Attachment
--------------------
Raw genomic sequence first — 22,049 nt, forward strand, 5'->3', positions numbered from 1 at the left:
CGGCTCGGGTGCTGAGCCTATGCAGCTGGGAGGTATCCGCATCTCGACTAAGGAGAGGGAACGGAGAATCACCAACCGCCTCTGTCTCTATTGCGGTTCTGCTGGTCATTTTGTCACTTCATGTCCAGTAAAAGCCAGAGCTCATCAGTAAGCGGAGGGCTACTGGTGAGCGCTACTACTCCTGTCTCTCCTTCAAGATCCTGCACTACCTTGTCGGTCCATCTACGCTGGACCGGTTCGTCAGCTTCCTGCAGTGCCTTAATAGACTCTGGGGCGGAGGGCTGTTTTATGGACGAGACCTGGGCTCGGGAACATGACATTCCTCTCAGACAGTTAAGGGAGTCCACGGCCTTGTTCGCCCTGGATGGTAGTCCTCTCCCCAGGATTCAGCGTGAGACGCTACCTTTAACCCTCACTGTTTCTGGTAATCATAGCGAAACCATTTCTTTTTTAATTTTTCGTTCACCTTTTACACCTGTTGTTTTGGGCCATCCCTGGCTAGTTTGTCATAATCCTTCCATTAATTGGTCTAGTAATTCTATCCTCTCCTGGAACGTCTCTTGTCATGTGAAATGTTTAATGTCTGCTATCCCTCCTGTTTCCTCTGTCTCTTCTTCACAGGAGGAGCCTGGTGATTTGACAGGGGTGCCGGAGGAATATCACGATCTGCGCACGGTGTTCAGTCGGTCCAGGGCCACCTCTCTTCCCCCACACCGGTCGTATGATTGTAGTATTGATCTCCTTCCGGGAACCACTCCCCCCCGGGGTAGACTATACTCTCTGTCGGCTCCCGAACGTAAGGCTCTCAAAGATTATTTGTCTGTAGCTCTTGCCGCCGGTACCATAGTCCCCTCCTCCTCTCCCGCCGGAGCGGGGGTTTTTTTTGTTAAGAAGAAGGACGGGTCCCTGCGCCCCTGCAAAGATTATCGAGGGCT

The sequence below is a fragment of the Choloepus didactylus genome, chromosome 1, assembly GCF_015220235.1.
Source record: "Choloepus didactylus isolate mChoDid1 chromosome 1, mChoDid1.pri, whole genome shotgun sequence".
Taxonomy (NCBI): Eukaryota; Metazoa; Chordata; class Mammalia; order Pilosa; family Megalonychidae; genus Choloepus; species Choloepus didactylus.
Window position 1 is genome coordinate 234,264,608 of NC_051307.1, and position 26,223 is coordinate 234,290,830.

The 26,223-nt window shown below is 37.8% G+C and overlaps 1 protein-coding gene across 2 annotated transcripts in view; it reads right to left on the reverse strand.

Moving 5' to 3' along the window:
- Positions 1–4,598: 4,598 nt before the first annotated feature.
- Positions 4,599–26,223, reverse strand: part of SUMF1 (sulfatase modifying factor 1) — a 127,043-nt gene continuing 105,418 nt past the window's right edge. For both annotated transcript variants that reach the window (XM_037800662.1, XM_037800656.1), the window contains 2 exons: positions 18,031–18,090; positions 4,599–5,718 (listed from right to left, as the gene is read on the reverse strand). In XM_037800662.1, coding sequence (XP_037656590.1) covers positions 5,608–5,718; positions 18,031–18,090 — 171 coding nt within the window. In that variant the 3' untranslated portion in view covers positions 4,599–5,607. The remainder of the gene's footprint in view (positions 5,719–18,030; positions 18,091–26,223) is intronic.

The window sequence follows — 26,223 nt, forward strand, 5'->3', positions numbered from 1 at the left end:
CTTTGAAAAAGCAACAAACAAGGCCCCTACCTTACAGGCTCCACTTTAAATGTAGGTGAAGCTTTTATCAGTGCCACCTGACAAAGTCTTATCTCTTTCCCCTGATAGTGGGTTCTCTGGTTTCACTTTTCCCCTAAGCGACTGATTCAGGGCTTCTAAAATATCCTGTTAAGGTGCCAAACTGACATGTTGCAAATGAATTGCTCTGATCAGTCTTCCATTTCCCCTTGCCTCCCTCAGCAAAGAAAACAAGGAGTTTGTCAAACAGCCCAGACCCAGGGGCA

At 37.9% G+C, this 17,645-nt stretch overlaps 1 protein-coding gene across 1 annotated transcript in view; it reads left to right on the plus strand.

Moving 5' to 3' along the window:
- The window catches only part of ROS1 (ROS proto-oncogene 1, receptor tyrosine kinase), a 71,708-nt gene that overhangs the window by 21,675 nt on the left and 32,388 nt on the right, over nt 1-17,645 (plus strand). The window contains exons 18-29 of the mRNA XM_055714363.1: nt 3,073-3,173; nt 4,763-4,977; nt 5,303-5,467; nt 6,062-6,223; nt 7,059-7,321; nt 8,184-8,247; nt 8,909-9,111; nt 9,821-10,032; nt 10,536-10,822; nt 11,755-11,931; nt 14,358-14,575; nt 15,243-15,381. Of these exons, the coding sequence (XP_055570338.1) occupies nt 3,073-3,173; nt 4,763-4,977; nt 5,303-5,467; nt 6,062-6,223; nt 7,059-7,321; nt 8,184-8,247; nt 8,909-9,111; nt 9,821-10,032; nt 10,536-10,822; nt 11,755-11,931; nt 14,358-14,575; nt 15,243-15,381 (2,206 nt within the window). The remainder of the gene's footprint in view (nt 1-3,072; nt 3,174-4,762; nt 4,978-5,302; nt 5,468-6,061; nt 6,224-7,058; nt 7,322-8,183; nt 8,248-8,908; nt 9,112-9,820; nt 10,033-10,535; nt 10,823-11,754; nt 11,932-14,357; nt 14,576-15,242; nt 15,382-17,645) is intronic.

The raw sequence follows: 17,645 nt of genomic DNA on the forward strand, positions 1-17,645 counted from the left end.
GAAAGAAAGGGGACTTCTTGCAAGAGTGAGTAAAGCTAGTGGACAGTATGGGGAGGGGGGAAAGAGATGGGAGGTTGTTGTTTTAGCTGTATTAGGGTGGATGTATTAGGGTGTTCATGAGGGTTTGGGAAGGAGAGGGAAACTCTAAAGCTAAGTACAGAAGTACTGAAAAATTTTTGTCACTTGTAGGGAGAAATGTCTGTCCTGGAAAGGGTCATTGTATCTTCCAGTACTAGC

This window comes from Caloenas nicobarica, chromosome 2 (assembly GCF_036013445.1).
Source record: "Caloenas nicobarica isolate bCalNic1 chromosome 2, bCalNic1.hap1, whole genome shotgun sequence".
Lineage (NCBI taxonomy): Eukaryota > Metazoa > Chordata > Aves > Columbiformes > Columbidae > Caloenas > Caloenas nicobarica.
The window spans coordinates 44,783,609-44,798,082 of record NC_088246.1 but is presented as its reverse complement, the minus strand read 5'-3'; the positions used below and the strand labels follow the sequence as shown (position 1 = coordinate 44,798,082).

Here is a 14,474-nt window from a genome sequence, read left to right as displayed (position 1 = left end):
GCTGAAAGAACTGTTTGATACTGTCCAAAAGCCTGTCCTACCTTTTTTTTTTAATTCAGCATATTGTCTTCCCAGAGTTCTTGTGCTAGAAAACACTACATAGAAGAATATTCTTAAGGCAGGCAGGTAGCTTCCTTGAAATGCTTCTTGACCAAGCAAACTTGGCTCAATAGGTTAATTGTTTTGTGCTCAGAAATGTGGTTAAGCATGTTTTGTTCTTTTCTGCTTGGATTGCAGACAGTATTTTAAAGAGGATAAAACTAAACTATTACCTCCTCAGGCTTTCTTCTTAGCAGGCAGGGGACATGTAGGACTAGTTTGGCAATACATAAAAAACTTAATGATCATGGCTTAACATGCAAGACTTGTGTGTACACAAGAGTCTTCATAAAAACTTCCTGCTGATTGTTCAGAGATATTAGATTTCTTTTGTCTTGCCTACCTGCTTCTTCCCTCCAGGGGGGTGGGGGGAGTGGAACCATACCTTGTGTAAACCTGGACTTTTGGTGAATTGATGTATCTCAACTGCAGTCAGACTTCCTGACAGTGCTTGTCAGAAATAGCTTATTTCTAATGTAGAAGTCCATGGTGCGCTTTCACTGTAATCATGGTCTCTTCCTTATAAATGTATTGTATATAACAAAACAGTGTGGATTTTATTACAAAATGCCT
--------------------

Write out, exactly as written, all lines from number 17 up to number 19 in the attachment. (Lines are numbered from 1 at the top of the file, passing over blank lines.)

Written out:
GAAAGAAAGGGGACTTCTTGCAAGAGTGAGTAAAGCTAGTGGACAGTATGGGGAGGGGGGAAAGAGATGGGAGGTTGTTGTTTTAGCTGTATTAGGGTGGATGTATTAGGGTGTTCATGAGGGTTTGGGAAGGAGAGGGAAACTCTAAAGCTAAGTACAGAAGTACTGAAAAATTTTTGTCACTTGTAGGGAGAAATGTCTGTCCTGGAAAGGGTCATTGTATCTTCCAGTACTAGC

This window comes from Caloenas nicobarica, chromosome 2 (assembly GCF_036013445.1).
Source record: "Caloenas nicobarica isolate bCalNic1 chromosome 2, bCalNic1.hap1, whole genome shotgun sequence".